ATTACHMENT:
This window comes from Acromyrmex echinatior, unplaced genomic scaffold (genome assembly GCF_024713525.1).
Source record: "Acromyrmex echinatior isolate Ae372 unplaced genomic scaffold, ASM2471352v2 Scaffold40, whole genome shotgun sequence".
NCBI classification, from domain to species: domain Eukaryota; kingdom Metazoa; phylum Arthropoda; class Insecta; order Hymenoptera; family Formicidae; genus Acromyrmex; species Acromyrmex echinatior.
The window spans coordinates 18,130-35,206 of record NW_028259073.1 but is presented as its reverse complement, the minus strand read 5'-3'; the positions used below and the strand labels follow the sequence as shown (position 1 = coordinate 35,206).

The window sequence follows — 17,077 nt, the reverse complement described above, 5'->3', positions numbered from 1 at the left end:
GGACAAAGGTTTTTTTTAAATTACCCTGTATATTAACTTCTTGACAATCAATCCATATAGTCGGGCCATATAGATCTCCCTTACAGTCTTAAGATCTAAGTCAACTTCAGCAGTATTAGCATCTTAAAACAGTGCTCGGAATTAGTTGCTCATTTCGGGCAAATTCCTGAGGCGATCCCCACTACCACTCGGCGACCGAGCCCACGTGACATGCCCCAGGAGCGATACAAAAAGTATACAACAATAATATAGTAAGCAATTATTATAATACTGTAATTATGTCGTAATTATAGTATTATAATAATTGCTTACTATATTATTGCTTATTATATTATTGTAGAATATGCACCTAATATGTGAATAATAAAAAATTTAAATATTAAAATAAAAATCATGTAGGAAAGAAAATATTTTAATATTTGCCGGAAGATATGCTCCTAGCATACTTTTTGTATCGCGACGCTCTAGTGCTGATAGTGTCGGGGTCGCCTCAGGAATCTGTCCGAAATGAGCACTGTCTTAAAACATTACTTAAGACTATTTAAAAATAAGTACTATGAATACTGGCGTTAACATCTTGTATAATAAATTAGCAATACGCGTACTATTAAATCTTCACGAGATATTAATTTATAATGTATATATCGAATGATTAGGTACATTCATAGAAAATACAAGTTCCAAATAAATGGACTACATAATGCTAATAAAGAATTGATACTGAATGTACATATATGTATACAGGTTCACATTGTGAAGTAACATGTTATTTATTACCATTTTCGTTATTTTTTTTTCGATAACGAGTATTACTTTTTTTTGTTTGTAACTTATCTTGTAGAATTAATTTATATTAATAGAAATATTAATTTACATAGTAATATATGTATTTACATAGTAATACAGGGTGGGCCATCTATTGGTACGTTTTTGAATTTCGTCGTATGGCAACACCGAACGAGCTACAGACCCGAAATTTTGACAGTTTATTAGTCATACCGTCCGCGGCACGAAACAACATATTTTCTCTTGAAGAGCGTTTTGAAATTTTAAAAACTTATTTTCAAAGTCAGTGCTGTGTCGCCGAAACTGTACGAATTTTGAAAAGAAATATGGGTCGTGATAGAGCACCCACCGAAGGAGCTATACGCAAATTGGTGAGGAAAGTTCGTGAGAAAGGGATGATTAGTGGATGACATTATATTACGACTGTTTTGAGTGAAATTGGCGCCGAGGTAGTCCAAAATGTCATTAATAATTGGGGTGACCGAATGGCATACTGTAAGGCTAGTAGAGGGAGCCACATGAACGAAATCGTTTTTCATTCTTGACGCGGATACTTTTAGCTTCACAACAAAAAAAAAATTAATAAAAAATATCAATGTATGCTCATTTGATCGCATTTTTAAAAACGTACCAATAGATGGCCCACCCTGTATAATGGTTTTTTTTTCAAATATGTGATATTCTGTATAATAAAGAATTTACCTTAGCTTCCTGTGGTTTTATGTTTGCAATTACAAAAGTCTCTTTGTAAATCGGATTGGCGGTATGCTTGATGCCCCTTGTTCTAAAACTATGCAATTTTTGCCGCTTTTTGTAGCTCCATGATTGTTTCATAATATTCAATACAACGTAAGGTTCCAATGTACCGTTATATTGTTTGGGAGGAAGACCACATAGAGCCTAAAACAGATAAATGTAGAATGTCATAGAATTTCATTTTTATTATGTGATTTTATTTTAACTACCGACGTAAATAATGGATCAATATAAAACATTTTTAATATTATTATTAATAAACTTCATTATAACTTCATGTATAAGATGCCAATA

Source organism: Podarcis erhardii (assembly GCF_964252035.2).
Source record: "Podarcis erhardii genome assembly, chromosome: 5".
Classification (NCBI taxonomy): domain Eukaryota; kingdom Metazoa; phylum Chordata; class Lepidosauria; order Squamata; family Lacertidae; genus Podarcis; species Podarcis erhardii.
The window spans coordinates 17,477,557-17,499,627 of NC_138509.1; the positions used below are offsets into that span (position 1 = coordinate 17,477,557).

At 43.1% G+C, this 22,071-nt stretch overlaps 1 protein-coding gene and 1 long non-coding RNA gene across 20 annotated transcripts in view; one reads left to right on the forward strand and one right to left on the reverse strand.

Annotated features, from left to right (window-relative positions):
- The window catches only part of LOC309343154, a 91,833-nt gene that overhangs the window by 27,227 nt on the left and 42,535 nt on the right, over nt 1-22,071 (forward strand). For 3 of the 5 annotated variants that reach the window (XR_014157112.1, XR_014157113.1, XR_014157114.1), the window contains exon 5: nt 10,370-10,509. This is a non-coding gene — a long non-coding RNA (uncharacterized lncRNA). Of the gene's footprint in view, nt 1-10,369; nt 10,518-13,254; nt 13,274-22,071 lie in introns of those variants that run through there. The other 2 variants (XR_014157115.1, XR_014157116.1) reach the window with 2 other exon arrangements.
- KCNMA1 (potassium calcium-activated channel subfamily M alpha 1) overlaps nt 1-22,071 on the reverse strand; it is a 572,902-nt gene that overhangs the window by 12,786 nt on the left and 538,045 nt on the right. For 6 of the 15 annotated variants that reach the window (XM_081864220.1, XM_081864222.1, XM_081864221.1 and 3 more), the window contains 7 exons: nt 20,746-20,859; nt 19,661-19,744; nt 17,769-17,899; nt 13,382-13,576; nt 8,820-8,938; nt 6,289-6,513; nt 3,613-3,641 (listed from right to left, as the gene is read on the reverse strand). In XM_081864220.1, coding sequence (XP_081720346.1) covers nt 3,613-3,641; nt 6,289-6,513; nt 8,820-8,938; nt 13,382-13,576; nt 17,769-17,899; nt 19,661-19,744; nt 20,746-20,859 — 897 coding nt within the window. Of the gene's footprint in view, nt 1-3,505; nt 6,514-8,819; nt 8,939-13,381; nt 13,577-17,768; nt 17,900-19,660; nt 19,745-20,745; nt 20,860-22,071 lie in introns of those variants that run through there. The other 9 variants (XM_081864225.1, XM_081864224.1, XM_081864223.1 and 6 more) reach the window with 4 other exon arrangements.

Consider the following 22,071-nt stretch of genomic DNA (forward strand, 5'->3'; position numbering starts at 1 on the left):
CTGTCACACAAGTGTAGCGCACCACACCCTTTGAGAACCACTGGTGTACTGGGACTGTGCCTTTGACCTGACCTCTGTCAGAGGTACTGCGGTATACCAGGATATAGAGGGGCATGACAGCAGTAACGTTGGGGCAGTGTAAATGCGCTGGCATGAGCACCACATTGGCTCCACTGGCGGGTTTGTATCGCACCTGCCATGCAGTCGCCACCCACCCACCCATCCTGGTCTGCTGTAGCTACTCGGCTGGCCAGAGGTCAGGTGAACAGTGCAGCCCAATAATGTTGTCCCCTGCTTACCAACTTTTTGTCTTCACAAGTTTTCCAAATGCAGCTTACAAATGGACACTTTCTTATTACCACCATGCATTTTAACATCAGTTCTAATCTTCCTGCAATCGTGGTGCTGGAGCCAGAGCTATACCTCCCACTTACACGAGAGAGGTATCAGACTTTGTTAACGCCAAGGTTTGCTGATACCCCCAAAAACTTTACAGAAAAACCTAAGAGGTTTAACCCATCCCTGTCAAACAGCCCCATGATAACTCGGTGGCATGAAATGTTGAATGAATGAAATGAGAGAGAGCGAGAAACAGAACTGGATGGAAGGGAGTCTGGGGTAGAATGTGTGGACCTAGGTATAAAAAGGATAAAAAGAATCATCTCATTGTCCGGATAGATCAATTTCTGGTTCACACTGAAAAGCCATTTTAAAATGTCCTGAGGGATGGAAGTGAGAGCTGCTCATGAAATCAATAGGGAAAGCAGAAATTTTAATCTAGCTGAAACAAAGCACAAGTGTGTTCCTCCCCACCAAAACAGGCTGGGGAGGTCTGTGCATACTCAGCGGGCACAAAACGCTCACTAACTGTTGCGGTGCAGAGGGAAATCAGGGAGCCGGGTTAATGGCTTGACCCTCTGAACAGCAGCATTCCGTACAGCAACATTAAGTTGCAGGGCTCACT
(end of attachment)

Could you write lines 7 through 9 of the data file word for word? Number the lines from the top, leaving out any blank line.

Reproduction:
Source organism: Podarcis erhardii (assembly GCF_964252035.2).
Source record: "Podarcis erhardii genome assembly, chromosome: 5".
Classification (NCBI taxonomy): domain Eukaryota; kingdom Metazoa; phylum Chordata; class Lepidosauria; order Squamata; family Lacertidae; genus Podarcis; species Podarcis erhardii.